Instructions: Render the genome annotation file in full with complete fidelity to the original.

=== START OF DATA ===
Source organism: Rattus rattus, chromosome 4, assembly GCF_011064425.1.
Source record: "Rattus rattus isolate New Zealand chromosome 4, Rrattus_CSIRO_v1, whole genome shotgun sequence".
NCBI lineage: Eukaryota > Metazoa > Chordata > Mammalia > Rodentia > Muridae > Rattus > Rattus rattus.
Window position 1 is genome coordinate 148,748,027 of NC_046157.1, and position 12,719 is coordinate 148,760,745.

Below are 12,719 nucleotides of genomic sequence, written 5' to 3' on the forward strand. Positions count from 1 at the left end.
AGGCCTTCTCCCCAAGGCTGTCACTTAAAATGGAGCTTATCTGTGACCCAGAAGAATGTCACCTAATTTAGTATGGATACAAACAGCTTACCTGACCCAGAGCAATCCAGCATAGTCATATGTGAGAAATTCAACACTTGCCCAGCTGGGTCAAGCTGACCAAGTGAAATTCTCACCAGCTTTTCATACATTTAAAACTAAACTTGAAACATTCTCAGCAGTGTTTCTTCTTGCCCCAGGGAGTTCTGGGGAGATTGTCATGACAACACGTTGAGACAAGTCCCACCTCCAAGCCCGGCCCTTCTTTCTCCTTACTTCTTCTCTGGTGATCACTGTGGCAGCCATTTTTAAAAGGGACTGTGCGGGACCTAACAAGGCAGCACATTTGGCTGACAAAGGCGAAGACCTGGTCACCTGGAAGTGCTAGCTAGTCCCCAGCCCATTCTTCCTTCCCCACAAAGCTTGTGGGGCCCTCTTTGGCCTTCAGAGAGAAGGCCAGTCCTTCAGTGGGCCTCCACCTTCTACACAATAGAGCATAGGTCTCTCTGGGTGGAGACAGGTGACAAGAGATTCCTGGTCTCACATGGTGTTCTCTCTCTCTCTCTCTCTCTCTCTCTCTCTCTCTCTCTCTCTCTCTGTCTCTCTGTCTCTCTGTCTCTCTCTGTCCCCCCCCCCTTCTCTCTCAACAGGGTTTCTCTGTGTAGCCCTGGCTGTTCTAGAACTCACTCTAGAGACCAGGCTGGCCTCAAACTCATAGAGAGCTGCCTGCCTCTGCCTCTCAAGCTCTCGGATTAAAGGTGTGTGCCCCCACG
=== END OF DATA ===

Source organism: Rattus rattus, chromosome 4, assembly GCF_011064425.1.
Source record: "Rattus rattus isolate New Zealand chromosome 4, Rrattus_CSIRO_v1, whole genome shotgun sequence".
NCBI lineage: Eukaryota > Metazoa > Chordata > Mammalia > Rodentia > Muridae > Rattus > Rattus rattus.
Window position 1 is genome coordinate 148,748,027 of NC_046157.1, and position 12,719 is coordinate 148,760,745.

Below are 12,719 nucleotides of genomic sequence, written 5' to 3' on the forward strand. Positions count from 1 at the left end.
AGGCCTTCTCCCCAAGGCTGTCACTTAAAATGGAGCTTATCTGTGACCCAGAAGAATGTCACCTAATTTAGTATGGATACAAACAGCTTACCTGACCCAGAGCAATCCAGCATAGTCATATGTGAGAAATTCAACACTTGCCCAGCTGGGTCAAGCTGACCAAGTGAAATTCTCACCAGCTTTTCATACATTTAAAACTAAACTTGAAACATTCTCAGCAGTGTTTCTTCTTGCCCCAGGGAGTTCTGGGGAGATTGTCATGACAACACGTTGAGACAAGTCCCACCTCCAAGCCCGGCCCTTCTTTCTCCTTACTTCTTCTCTGGTGATCACTGTGGCAGCCATTTTTAAAAGGGACTGTGCGGGACCTAACAAGGCAGCACATTTGGCTGACAAAGGCGAAGACCTGGTCACCTGGAAGTGCTAGCTAGTCCCCAGCCCATTCTTCCTTCCCCACAAAGCTTGTGGGGCCCTCTTTGGCCTTCAGAGAGAAGGCCAGTCCTTCAGTGGGCCTCCACCTTCTACACAATAGAGCATAGGTCTCTCTGGGTGGAGACAGGTGACAAGAGATTCCTGGTCTCACATGGTGTTCTCTCTCTCTCTCTCTCTCTCTCTCTCTCTCTCTCTCTCTCTCTCTGTCTCTCTGTCTCTCTGTCTCTCTCTGTCCCCCCCCCCTTCTCTCTCAACAGGGTTTCTCTGTGTAGCCCTGGCTGTTCTAGAACTCACTCTAGAGACCAGGCTGGCCTCAAACTCATAGAGAGCTGCCTGCCTCTGCCTCTCAAGCTCTCGGATTAAAGGTGTGTGCCCCCACG